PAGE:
Rosane (Rene Lascroux) teacher of CEG, comrade of Pierrette Louis in Oran high school, deported to Ravensruck and released in Bergen-Belsen (quoted in the Club Austerlitz Bulletin, reprinted in AASSDN Bulletin No. 184) reports:

"On January 18, 1945, the French block mourns: the morning call, Pierrette Loin and Marie-Louise Cloarec, our little paratroopers, and Suzy and Jenny their radio companions (...) are warned that they must be at the disposal of the commander with a formal prohibition to leave the block until the appointed time - half past four o'clock.

Few of us know the news, we dare not imagine the drama, it is prudent to be quiet for the little ones and for ourselves. I spent the day with them, Pierrette and Marie-Louise are children. Pierrette, at twenty-two, received her stripes at Algiers, she loves Africa where she prepared the American landing. Marie-Louise is a brave Breton of twenty-four years, she makes war, and Suzy, of Metz, is mother of a girl six years. Jenny loves the risk. (...) Will they be treated as soldiers?

The fatal blow breaks out, what amazement seizes us, the best prevented. In the evening we wait for their return to the block, without hope. Marie-Louise imagined a thousand conjectures, full of illusions still, she took away many addresses. Pierrette did not say a word, she thought. However, they were shot. The night comes, the block closes, the little ones will not sleep there. The next day we do clever research. On the register beside the four numbers, the vague and classic mention: "transport without destination". It's strange. Between her teeth, a woman murmurs: this is how we indicate the shots.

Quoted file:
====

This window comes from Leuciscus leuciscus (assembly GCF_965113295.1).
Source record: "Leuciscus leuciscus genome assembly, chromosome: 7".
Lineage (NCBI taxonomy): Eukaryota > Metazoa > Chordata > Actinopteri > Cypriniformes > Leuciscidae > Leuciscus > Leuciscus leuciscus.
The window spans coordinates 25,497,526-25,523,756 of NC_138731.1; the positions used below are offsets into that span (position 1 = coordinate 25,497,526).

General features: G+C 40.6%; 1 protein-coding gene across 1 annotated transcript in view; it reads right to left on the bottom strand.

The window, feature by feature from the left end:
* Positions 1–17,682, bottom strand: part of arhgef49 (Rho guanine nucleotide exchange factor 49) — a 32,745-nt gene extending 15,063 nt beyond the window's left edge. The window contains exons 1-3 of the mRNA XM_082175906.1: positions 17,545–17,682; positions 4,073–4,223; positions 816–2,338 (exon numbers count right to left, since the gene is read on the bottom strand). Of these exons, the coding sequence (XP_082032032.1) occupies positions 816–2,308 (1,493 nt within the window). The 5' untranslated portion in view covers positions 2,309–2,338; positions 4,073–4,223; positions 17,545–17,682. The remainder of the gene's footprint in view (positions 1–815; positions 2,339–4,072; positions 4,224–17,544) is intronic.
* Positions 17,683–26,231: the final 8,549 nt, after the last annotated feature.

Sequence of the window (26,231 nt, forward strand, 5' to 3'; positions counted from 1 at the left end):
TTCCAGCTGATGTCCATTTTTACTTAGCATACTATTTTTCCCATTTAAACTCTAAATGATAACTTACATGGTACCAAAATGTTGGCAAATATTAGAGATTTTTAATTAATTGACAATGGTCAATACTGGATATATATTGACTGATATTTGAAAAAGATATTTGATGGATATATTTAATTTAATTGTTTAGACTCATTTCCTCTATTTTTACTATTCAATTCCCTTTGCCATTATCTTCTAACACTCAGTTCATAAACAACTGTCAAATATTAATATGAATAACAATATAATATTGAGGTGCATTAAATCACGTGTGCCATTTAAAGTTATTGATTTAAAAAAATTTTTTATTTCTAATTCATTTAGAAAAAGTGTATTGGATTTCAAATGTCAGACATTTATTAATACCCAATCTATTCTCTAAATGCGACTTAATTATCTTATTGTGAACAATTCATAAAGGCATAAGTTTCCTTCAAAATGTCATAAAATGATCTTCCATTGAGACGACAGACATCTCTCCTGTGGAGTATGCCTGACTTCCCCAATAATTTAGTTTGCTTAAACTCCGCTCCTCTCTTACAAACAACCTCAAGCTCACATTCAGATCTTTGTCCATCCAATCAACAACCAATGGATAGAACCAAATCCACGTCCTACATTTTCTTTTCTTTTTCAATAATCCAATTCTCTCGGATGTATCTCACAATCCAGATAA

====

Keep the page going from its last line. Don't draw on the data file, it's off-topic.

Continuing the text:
The testimonies do not overlap, the four young women were shot at 18:30 in the barracks near the crematorium or hanged on the gallows of the camp.

Melina Seborova, assigned to the laundry, thinks they were hanged: there were no traces of bullets or blood on their clothes. The same goes for Mrs. Lindell, a survivor of the camp, who says (Archives of Algiers, document of the General Information of May 18, 1949) that Miss Kate Johansen, a Norwegian assigned to the clothing store, received the clothes of four French women without having handed over civilian clothes in exchange. At the time when Mrs. Lindell found that these deer had no trace of bullets and blood, it is said in the statement of testimony, a German she did not know the name, employed at the clothing store, has put his hand on his neck to indicate that these women had been hanged."